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Selected Media

The advent of the digital age has fundamentally transformed the media landscape and accelerated the fragmentation of its supply chains. Sustainability risks have equally shifted. While paper manufacturing is still marred by a host of environmental and social challenges, topics such as emissions abatement and cyber security have gained in importance across the industry.

IntegrityNext helps you manage the key sustainability risks and opportunities in your supply chain with minimal effort. Our solutions cover the topics most material to your industry and allow you to meet due diligence requirements and boost your sustainability performance:


Carbon footprint

Monitor supplier emissions, reduction efforts and SBTi engagement targets

Environmental protection

Ensure environmentally responsible operations in your supply chain

Cyber security

Ensure high levels of system
integrity along the supply chain

Human and labour rights

Ensure compliance with
international standards

Hazardous substances

Ensure compliance with

Risks and Opportunities

For years, the share of print media consumption has been in decline in many countries, largely due to mounting digitalisation. This trend has the potential to significantly ease pressures on the environment. However, wood harvesting and processing as well as paper production still entail a range of risks. There have, for instance, been reports of child and forced labour along the wood value chain. Unsustainable forest management and timber extraction can also lead to land use conflicts, illegal logging activities, biodiversity loss and an increase in GHG emissions.

Besides, paper manufacturing requires large amounts of energy and water and, just like printing, makes use of harmful chemicals or produces toxic by-products. Sound precautions are therefore indispensable to protect the health of workers and prevent the release of hazardous substances to water, soils and air. To mitigate all these risks, media companies must ensure their suppliers uphold high social and environmental standards in forest and plantation management, the provision of (recycled) timber and/or fibre, wood processing and paper production. This will not only facilitate compliance with regulatory requirements but can also bolster supply chain resilience.

The film and TV industry is characterised by a different set of risks such as rising energy needs. As the proliferation of entertainment and digital services continues, the industry’s carbon footprint also grows apace and has to be addressed accordingly. The creation of online content, especially when involving video and audio, is data-intensive. Much energy is needed for IT infrastructure operation, internal and external data centres, data transmission and viewing, among others. The rise of cloud-based content creation and delivery only adds to this. Supply chains are thus increasingly fragmented and complex with media companies relying on IT service providers, for example in terms of data processing. As for streaming services, the amount of content that is produced shows no signs of slowing down as entertainment companies vie for customers, partly in response to high churn rates. In this context, energy consumption and carbon emissions are taking centre stage. While the mapping of digital content emissions along the value chain is an intricate exercise it is still vital so that companies can determine and rein in their carbon footprint. Suppliers can play a critical role in such decarbonisation efforts.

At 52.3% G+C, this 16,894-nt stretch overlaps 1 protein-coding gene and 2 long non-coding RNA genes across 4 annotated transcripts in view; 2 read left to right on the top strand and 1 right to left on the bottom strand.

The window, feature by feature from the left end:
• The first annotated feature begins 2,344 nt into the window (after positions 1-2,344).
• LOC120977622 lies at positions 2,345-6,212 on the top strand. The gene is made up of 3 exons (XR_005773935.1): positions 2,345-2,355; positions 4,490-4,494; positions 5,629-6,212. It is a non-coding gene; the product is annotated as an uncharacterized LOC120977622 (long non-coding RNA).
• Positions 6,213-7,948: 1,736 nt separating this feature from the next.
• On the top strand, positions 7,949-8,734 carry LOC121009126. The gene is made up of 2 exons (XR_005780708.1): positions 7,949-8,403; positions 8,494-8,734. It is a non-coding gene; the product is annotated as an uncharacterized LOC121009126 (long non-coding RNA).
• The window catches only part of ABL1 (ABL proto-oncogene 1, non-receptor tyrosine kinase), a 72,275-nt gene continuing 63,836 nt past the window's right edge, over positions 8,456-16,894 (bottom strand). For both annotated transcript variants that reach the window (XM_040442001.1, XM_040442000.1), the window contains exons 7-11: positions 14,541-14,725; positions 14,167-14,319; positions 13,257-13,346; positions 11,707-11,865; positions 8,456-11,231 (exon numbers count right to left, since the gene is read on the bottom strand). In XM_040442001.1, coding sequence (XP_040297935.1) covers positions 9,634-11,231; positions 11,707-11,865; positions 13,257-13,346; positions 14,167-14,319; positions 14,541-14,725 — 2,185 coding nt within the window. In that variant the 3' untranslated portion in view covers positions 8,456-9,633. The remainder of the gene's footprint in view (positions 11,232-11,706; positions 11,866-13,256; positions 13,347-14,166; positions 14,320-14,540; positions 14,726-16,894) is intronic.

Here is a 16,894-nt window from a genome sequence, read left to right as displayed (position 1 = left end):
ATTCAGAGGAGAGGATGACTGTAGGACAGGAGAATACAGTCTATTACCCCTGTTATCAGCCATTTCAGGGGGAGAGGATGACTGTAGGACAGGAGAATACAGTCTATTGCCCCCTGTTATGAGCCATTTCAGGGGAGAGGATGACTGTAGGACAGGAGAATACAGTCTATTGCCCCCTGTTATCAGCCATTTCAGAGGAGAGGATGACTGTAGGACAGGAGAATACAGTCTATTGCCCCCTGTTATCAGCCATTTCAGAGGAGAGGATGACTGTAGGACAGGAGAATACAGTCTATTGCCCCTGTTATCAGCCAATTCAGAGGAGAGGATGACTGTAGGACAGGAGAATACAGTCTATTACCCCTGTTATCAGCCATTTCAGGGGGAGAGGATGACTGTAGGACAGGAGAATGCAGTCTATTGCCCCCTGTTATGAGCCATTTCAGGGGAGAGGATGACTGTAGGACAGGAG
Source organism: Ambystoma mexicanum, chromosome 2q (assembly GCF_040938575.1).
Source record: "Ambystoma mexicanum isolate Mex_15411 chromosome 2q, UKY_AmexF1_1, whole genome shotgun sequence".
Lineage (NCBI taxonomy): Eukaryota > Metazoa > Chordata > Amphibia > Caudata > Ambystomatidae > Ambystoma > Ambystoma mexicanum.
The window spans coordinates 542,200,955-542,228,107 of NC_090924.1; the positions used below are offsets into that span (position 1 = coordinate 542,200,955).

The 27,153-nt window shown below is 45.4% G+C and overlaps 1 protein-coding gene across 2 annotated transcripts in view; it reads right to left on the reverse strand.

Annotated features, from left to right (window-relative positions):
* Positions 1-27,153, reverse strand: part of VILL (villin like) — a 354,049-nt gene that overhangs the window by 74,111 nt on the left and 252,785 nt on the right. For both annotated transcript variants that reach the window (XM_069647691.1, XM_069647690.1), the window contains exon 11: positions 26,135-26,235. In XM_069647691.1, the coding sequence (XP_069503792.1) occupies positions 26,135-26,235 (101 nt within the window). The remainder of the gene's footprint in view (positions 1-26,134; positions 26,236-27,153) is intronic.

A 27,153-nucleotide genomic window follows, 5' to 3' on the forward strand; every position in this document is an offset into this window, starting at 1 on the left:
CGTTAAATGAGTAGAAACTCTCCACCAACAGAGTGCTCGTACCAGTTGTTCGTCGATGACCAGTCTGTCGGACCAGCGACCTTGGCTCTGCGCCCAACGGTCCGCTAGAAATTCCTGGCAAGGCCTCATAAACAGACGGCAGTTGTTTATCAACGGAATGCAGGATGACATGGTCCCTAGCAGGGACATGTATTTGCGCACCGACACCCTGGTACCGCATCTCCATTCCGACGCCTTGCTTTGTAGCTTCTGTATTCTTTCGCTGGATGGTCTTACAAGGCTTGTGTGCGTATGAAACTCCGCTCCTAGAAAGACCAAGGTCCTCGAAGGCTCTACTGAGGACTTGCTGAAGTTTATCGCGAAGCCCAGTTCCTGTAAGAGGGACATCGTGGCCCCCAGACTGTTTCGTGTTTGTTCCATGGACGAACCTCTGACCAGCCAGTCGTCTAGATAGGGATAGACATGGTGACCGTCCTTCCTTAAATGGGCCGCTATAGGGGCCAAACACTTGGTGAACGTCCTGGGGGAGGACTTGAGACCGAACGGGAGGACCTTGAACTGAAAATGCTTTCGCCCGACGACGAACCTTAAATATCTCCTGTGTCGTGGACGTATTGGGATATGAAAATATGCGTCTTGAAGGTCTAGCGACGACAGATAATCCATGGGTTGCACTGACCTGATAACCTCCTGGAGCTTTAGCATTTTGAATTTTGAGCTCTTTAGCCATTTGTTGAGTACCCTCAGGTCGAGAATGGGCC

In the wake of the industry’s drive for digitalisation, the trends described above hint at a growing dependence on IT suppliers and service providers. Data protection, information and cyber security are therefore gaining in importance and need to be supported by adequate systems and measures.  

Industry risks
and opportunities

Susceptibility of paper supply chain to social and environmental risks

Energy- and water-intensity of paper manufacturing

High energy demand due to digital transformation

Potential of digitalisation to ease environmental and social pressures

Supply chain as a key decarbonisation lever

How IntegrityNext
can help

IntegrityNext provides a platform for comprehensive ESG supply chain risk management that allows you to meet due diligence requirements and improve your sustainability performance:

  1. Carry out a carbon footprint assessment and benefit from enhanced visibility into your suppliers’ emissions data, reduction efforts and targets.
  2. Analyse the most relevant environmental, social and governance risks as part of a five-step risk management process.

It includes an abstract country and industry risk analysis to deliver initial insights into your supply chain’s risk exposure. Based on more detailed pre-built assessments, which draw on authoritative international standards and conventions, you can monitor your suppliers with respect to the main ESG risks:

  • Carbon footprint: collection of emissions data, monitoring of reduction efforts and SBTi engagement targets (Science Based Targets Initiative)

  • Environmental protection

  • Cyber security

  • Adherence to universally accepted human and labour rights

  • Compliance with the European RoHS directive on hazardous substances and REACH

  • Energy management

  • Data protection

  • Occupational health and safety

  • Use of 3TG, based on the RMI’s Conflict Minerals Reporting Template

We help you identify suppliers with the most severe impacts so that you can develop a coherent strategy and target your preventive and remedial measures accordingly. The results gleaned from the assessments are synthesised in a GRI-certified report that can be readily used for your disclosures.